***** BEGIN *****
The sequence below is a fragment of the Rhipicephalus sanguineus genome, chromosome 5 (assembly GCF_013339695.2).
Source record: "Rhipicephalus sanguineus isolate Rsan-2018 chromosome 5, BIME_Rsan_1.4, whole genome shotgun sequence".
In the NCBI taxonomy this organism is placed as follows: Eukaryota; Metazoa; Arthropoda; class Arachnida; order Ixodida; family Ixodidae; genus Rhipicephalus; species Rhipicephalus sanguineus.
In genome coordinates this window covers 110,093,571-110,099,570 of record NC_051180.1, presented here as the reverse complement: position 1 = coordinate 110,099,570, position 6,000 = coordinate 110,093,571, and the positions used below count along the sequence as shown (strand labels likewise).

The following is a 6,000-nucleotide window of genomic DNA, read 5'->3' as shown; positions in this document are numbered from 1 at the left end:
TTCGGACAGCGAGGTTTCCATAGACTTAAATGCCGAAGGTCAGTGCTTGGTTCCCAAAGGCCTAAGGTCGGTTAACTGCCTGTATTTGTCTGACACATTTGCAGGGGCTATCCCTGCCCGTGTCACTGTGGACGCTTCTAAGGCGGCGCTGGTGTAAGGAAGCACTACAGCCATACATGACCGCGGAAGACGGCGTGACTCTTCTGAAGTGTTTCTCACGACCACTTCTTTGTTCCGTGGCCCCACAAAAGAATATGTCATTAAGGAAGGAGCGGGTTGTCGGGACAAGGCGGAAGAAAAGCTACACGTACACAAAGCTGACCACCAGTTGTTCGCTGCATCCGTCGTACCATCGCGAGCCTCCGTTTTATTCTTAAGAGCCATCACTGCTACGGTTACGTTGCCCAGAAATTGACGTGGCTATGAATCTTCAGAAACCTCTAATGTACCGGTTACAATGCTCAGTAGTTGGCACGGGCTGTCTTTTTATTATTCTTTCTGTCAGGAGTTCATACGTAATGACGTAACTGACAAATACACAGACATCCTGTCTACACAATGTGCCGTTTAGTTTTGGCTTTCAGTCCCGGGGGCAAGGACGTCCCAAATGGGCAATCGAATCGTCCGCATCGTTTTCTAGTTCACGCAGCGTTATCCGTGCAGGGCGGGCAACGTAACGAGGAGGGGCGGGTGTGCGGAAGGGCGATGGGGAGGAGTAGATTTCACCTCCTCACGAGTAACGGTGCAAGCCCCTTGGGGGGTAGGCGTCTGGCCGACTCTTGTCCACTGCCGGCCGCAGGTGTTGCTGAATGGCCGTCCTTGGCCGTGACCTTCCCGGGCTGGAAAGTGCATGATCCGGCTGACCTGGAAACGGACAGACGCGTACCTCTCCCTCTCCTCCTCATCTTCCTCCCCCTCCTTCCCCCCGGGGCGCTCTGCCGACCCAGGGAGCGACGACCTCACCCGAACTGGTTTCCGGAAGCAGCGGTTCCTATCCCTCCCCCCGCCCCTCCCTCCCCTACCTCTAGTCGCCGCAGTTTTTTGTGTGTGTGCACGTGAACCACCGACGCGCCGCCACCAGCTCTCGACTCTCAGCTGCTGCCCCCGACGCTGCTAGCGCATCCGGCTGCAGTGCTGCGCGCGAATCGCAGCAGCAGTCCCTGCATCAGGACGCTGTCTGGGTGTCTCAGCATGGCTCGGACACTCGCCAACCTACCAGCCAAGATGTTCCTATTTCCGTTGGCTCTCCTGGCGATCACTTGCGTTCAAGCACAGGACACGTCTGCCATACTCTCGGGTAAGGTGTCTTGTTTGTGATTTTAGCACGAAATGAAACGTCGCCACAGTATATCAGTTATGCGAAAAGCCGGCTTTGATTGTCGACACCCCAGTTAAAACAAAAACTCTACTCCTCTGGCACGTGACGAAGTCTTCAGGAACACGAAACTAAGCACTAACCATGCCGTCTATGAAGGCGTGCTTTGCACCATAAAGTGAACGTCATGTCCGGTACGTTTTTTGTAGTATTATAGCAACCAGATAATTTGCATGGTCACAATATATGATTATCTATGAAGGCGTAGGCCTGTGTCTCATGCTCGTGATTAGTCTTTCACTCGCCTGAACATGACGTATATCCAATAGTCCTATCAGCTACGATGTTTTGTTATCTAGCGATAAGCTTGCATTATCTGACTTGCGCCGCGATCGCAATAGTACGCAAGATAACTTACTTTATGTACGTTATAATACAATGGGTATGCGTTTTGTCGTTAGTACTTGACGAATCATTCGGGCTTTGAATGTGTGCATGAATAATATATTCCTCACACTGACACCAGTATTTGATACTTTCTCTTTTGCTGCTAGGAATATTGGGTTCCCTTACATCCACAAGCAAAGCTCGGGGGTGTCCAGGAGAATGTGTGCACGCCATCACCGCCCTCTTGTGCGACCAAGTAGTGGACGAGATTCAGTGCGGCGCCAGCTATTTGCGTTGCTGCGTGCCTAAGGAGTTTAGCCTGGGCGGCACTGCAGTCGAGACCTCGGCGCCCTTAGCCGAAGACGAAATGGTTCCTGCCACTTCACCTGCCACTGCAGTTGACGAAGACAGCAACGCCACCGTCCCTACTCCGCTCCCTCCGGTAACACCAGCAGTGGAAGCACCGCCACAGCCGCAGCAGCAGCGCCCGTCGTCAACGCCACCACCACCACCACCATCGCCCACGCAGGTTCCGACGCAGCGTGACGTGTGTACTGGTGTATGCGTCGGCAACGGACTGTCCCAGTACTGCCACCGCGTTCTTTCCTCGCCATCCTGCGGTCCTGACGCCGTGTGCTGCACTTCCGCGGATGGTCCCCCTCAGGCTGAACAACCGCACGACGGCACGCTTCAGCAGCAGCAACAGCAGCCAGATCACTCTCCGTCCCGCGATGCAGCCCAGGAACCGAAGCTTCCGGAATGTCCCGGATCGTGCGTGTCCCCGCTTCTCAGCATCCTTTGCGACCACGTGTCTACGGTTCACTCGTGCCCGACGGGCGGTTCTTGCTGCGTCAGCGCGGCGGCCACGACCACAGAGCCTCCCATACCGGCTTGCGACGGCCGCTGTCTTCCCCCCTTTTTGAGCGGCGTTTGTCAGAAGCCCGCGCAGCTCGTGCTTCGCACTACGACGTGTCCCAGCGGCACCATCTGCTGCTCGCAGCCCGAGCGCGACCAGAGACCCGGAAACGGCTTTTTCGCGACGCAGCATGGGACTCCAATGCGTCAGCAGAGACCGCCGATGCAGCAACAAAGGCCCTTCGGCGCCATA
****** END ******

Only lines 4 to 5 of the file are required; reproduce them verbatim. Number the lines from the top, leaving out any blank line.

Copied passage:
In genome coordinates this window covers 110,093,571-110,099,570 of record NC_051180.1, presented here as the reverse complement: position 1 = coordinate 110,099,570, position 6,000 = coordinate 110,093,571, and the positions used below count along the sequence as shown (strand labels likewise).

The following is a 6,000-nucleotide window of genomic DNA, read 5'->3' as shown; positions in this document are numbered from 1 at the left end: